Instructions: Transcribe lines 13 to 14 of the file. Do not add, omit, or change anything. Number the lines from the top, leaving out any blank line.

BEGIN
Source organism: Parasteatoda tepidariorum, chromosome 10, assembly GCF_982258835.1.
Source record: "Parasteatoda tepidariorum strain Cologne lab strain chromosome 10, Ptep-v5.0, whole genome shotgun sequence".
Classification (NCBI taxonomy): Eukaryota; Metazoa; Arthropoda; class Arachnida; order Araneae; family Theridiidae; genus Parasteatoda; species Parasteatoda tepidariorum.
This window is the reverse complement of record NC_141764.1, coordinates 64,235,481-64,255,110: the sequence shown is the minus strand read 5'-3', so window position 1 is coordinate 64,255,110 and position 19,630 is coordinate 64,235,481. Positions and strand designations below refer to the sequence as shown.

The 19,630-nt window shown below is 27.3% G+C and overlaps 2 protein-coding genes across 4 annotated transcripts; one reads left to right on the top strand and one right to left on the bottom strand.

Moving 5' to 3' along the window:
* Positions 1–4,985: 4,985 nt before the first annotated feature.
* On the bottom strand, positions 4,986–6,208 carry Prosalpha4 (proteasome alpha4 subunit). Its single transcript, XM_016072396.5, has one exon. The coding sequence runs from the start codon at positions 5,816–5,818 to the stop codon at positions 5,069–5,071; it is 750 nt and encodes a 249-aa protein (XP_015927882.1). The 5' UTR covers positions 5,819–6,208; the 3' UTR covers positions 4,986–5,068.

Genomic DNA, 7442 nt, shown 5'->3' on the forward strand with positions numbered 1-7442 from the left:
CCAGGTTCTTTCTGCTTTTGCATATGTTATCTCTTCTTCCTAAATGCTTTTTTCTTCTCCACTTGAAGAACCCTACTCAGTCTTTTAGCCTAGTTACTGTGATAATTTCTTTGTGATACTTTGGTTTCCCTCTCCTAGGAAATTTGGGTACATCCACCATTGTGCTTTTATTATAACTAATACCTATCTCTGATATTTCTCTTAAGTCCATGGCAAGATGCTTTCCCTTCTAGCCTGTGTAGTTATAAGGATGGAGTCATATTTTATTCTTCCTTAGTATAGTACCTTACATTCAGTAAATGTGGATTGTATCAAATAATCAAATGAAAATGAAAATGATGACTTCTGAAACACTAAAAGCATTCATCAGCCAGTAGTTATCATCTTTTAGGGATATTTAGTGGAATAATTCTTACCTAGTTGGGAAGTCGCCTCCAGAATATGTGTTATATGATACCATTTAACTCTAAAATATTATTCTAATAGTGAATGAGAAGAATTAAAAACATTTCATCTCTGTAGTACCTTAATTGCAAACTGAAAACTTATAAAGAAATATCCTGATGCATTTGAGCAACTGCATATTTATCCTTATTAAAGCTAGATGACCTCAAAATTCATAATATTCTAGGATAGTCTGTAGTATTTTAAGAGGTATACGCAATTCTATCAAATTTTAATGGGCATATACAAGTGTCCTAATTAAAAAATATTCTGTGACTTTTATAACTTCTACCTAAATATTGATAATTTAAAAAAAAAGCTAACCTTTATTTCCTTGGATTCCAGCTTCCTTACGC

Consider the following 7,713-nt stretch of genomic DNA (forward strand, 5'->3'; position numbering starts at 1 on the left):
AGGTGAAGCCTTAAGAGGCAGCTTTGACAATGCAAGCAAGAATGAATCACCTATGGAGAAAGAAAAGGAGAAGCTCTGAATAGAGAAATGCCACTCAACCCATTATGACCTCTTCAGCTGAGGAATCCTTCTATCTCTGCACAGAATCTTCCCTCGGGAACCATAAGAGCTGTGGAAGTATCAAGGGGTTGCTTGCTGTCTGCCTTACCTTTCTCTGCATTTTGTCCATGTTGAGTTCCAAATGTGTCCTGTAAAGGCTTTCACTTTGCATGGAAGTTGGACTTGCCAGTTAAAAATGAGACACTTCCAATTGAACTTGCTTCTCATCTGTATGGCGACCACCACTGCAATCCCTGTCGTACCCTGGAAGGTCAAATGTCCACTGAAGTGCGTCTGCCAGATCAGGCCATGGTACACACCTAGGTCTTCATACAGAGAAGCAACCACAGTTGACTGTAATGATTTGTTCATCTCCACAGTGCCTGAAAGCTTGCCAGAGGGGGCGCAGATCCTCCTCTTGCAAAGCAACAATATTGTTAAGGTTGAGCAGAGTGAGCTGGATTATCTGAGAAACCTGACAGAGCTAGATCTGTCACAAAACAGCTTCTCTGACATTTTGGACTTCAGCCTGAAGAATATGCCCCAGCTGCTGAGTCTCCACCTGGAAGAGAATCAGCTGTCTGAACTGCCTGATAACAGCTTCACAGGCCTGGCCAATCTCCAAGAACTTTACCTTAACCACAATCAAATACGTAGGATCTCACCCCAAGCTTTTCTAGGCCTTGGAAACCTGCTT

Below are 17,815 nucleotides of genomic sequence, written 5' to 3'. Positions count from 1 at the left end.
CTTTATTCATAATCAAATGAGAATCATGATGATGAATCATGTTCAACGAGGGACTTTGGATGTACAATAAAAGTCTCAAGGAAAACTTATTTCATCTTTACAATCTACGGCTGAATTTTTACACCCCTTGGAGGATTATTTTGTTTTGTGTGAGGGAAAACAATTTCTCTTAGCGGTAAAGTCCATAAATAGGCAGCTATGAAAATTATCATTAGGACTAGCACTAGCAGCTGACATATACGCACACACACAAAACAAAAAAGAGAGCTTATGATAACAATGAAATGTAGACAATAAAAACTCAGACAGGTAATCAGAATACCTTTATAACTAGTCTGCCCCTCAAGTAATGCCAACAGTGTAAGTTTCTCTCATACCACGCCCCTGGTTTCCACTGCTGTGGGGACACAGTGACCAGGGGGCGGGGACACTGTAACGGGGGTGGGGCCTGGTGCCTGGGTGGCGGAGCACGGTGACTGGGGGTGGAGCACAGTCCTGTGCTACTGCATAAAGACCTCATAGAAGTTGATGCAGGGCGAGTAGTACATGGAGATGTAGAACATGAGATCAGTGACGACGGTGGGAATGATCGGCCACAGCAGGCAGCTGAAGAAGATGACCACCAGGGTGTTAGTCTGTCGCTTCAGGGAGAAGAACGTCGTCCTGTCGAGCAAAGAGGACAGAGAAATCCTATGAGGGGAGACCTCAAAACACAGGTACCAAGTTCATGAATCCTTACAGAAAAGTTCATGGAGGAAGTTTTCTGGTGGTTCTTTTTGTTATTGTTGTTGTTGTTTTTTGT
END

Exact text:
Below are 17,815 nucleotides of genomic sequence, written 5' to 3'. Positions count from 1 at the left end.
CTTTATTCATAATCAAATGAGAATCATGATGATGAATCATGTTCAACGAGGGACTTTGGATGTACAATAAAAGTCTCAAGGAAAACTTATTTCATCTTTACAATCTACGGCTGAATTTTTACACCCCTTGGAGGATTATTTTGTTTTGTGTGAGGGAAAACAATTTCTCTTAGCGGTAAAGTCCATAAATAGGCAGCTATGAAAATTATCATTAGGACTAGCACTAGCAGCTGACATATACGCACACACACAAAACAAAAAAGAGAGCTTATGATAACAATGAAATGTAGACAATAAAAACTCAGACAGGTAATCAGAATACCTTTATAACTAGTCTGCCCCTCAAGTAATGCCAACAGTGTAAGTTTCTCTCATACCACGCCCCTGGTTTCCACTGCTGTGGGGACACAGTGACCAGGGGGCGGGGACACTGTAACGGGGGTGGGGCCTGGTGCCTGGGTGGCGGAGCACGGTGACTGGGGGTGGAGCACAGTCCTGTGCTACTGCATAAAGACCTCATAGAAGTTGATGCAGGGCGAGTAGTACATGGAGATGTAGAACATGAGATCAGTGACGACGGTGGGAATGATCGGCCACAGCAGGCAGCTGAAGAAGATGACCACCAGGGTGTTAGTCTGTCGCTTCAGGGAGAAGAACGTCGTCCTGTCGAGCAAAGAGGACAGAGAAATCCTATGAGGGGAGACCTCAAAACACAGGTACCAAGTTCATGAATCCTTACAGAAAAGTTCATGGAGGAAGTTTTCTGGTGGTTCTTTTTGTTATTGTTGTTGTTGTTTTTTGT